So start first, by looking around in your garden, many of the answers to our problems are there. We just have to learn to recognize them.
When You Plan Your Garden, Here's Some Things To Know
When you choose a garden site, look for one that is well drained. If the only spot available to you is one where water puddlesafter a rain, you could forget about digging up that low-lying wet spot and build raised beds right on top of it, instead. Obtainsome loose, dry topsoil and mix it with compost, leaves, aged manure and any other organic material you can find to form a24-inch high raised beds,. The organic material will form moisture-holding humus in the soil and the loose structure will permit good drainage.
Less is more may be true in our garden. The problem here seems to be that some of us lack confidence. Some, empty a wholepacket of seeds in a small space, thinking that at least some of then will grow. But all too often most of them grow, and, in theirsearch for air and light, that develop tall, weak stems that never fully recover even after we've thinned the surplus seedlings.There are some plants, like peas and parsnips, that should be seeded rather thickly, but most others are habitually overcrowded. Consult a good gardening book ("Let's Get Growing" By Crow Miller - it covers everything you need to know to bea master gardener) or read the seed catalogs to determine recommended seed spacing.
Seeds have within them everything they need to grow, except moisture and warmth. But, if you pile 4-inches of soil over them,though, they are overwhelmed. The soil is heavy and cold and often damp enough to rot off the emerging leaf bud before it canbreak the surface. Be kind to your seeds. Cover them with soil to a depth no more than 2-times their size.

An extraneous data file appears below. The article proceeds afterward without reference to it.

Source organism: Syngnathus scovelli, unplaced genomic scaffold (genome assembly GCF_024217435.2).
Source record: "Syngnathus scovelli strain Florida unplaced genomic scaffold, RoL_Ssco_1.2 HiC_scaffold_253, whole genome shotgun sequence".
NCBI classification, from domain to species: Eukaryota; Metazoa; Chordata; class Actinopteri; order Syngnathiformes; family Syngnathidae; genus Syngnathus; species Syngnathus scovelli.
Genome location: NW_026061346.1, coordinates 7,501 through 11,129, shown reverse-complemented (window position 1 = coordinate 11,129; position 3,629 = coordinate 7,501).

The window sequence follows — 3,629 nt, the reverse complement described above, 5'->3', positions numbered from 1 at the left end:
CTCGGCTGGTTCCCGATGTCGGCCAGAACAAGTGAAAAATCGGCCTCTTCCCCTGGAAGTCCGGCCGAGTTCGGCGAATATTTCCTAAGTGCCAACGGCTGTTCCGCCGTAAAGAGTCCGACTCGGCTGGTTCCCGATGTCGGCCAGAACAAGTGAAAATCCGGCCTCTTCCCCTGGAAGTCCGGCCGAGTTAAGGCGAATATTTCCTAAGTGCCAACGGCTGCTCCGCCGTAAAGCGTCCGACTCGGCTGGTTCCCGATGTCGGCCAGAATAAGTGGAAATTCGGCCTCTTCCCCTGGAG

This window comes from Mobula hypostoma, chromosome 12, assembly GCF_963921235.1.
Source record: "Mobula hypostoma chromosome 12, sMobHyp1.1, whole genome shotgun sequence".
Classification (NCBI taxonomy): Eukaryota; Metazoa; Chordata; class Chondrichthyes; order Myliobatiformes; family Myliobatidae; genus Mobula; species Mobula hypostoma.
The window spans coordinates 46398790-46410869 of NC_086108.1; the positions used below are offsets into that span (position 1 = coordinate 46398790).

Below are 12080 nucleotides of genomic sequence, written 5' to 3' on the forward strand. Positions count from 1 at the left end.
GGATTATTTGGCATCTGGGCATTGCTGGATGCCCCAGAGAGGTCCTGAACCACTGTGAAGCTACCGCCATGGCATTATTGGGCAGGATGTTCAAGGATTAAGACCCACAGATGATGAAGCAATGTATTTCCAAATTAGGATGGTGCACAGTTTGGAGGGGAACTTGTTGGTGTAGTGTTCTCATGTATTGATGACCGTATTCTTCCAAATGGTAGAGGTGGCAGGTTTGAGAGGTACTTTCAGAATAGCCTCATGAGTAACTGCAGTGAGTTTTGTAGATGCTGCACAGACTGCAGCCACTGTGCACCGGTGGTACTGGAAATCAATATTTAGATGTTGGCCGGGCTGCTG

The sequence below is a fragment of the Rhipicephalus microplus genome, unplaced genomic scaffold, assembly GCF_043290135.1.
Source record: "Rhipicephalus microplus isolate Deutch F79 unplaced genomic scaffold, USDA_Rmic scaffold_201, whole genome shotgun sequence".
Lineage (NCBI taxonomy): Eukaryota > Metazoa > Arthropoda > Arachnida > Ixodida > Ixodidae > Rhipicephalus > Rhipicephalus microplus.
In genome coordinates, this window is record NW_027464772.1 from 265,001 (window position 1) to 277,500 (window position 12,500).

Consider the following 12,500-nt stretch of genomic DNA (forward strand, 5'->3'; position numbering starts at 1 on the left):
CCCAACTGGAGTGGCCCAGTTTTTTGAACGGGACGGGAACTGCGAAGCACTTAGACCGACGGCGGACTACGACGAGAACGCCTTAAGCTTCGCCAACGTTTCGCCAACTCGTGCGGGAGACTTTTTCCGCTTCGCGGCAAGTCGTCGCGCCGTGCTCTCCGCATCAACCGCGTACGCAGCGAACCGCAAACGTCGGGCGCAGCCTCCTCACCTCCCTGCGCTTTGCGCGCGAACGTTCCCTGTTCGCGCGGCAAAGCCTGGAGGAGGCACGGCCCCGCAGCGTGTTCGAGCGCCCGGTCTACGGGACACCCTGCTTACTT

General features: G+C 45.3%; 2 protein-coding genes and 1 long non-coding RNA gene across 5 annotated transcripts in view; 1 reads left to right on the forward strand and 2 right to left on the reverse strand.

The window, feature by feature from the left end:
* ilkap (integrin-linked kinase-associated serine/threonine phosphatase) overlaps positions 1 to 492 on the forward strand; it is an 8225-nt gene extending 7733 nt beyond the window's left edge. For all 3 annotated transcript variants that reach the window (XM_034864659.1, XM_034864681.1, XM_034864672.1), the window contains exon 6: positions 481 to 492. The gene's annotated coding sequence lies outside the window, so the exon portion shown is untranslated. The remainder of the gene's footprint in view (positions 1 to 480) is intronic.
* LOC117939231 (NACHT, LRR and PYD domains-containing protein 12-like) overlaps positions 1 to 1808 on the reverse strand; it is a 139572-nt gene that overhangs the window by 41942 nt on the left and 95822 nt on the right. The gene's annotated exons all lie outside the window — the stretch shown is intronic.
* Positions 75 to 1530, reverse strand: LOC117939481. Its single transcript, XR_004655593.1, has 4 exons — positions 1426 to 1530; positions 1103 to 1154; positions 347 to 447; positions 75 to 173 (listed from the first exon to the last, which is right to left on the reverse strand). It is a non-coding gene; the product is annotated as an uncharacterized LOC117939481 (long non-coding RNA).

Of the 50 or so garden vegetables available for planting, only a few may be planted extra early. Some, in their enthusiasm, tendto go overboard on these few because they've waited so long for a chance to plant something. So they plant several great longrows of radishes and leaf lettuce, only to find, after a little while, that they've got more than they can use and the extras aregoing to seed. A good solution to th is problem, is to plant a single row or small bed of these early vegetables, and to keepreplanting them every 2 or 3 weeks in small amounts. Thus, for the same amount of seed and space, but a continuous harvest through fall. Mulch is great, but there are two ways to misuse it. One is to mulch heat-loving plants too early in the season, before the soil warms up. Mulch smothers weeds, but it's also a good insulator. Cantaloupes, tomatoes, potatoes, watermelons, peppers and egg plants will produce better if mulched.
Another mistake is to put down too little mulch. It looks good for a few weeks, but then weeds poke through, and they must behand pulled, for there's just enough mulch covering the ground to make hoeing impossible. Insufficient mulch gives your plantsmuch less drought protection.
How much is enough ? Well, maybe this will give you an idea: Sawdust; 2 to 3-inches / Shredded leaves; 8 to 10-inches /Straw; 5 to 7-inches / Newspaper; 4 to 7-inches / and Grass Clippings; 5-inches when you first spread them.
Watering the garden every evening after dinner can be good therapy for the gardener, but it's not good for the plants. When thesoil is often sprinkled on top but never deeply soaked, plant roots tend to remain in the damp, upper few inches of soil wherethey are vulnerable to searing mid-summer heat and drought. Vegetable plants need an average of 2-inches of water a week.Be sure to water thoroughly so the soil is soaked to a depth of 4 to 6-inches. This will encourage roots to grow deep.
Sow And Grow, Starting A Child's Garden